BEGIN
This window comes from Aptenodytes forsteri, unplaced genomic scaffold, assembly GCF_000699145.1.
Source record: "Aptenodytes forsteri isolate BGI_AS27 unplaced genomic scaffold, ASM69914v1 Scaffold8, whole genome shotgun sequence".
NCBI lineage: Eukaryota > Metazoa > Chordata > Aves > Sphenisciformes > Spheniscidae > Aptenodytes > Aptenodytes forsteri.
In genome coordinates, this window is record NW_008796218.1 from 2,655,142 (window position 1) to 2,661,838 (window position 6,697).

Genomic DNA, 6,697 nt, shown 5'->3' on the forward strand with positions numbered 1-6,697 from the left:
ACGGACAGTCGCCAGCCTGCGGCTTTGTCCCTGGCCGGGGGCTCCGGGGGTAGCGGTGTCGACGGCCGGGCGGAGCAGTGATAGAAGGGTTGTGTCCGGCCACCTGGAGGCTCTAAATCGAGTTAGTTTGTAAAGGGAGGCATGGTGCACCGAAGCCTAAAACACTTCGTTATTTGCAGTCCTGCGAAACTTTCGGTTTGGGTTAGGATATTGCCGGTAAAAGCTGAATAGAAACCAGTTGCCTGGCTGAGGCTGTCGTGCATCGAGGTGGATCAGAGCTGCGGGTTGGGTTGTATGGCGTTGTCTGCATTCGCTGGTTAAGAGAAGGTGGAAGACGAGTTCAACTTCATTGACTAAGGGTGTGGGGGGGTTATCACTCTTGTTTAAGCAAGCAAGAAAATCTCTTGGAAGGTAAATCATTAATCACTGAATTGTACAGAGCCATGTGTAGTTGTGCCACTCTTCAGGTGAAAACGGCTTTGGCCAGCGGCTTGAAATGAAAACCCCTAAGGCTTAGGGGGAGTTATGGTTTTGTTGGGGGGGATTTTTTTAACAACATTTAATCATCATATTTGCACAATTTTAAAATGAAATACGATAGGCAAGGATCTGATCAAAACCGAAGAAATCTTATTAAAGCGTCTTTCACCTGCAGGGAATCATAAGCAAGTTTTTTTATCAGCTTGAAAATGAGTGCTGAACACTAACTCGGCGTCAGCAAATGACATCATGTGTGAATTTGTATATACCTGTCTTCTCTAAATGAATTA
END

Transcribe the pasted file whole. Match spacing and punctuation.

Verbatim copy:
This window comes from Aptenodytes forsteri, unplaced genomic scaffold, assembly GCF_000699145.1.
Source record: "Aptenodytes forsteri isolate BGI_AS27 unplaced genomic scaffold, ASM69914v1 Scaffold8, whole genome shotgun sequence".
NCBI lineage: Eukaryota > Metazoa > Chordata > Aves > Sphenisciformes > Spheniscidae > Aptenodytes > Aptenodytes forsteri.
In genome coordinates, this window is record NW_008796218.1 from 2,655,142 (window position 1) to 2,661,838 (window position 6,697).

Genomic DNA, 6,697 nt, shown 5'->3' on the forward strand with positions numbered 1-6,697 from the left:
ACGGACAGTCGCCAGCCTGCGGCTTTGTCCCTGGCCGGGGGCTCCGGGGGTAGCGGTGTCGACGGCCGGGCGGAGCAGTGATAGAAGGGTTGTGTCCGGCCACCTGGAGGCTCTAAATCGAGTTAGTTTGTAAAGGGAGGCATGGTGCACCGAAGCCTAAAACACTTCGTTATTTGCAGTCCTGCGAAACTTTCGGTTTGGGTTAGGATATTGCCGGTAAAAGCTGAATAGAAACCAGTTGCCTGGCTGAGGCTGTCGTGCATCGAGGTGGATCAGAGCTGCGGGTTGGGTTGTATGGCGTTGTCTGCATTCGCTGGTTAAGAGAAGGTGGAAGACGAGTTCAACTTCATTGACTAAGGGTGTGGGGGGGTTATCACTCTTGTTTAAGCAAGCAAGAAAATCTCTTGGAAGGTAAATCATTAATCACTGAATTGTACAGAGCCATGTGTAGTTGTGCCACTCTTCAGGTGAAAACGGCTTTGGCCAGCGGCTTGAAATGAAAACCCCTAAGGCTTAGGGGGAGTTATGGTTTTGTTGGGGGGGATTTTTTTAACAACATTTAATCATCATATTTGCACAATTTTAAAATGAAATACGATAGGCAAGGATCTGATCAAAACCGAAGAAATCTTATTAAAGCGTCTTTCACCTGCAGGGAATCATAAGCAAGTTTTTTTATCAGCTTGAAAATGAGTGCTGAACACTAACTCGGCGTCAGCAAATGACATCATGTGTGAATTTGTATATACCTGTCTTCTCTAAATGAATTA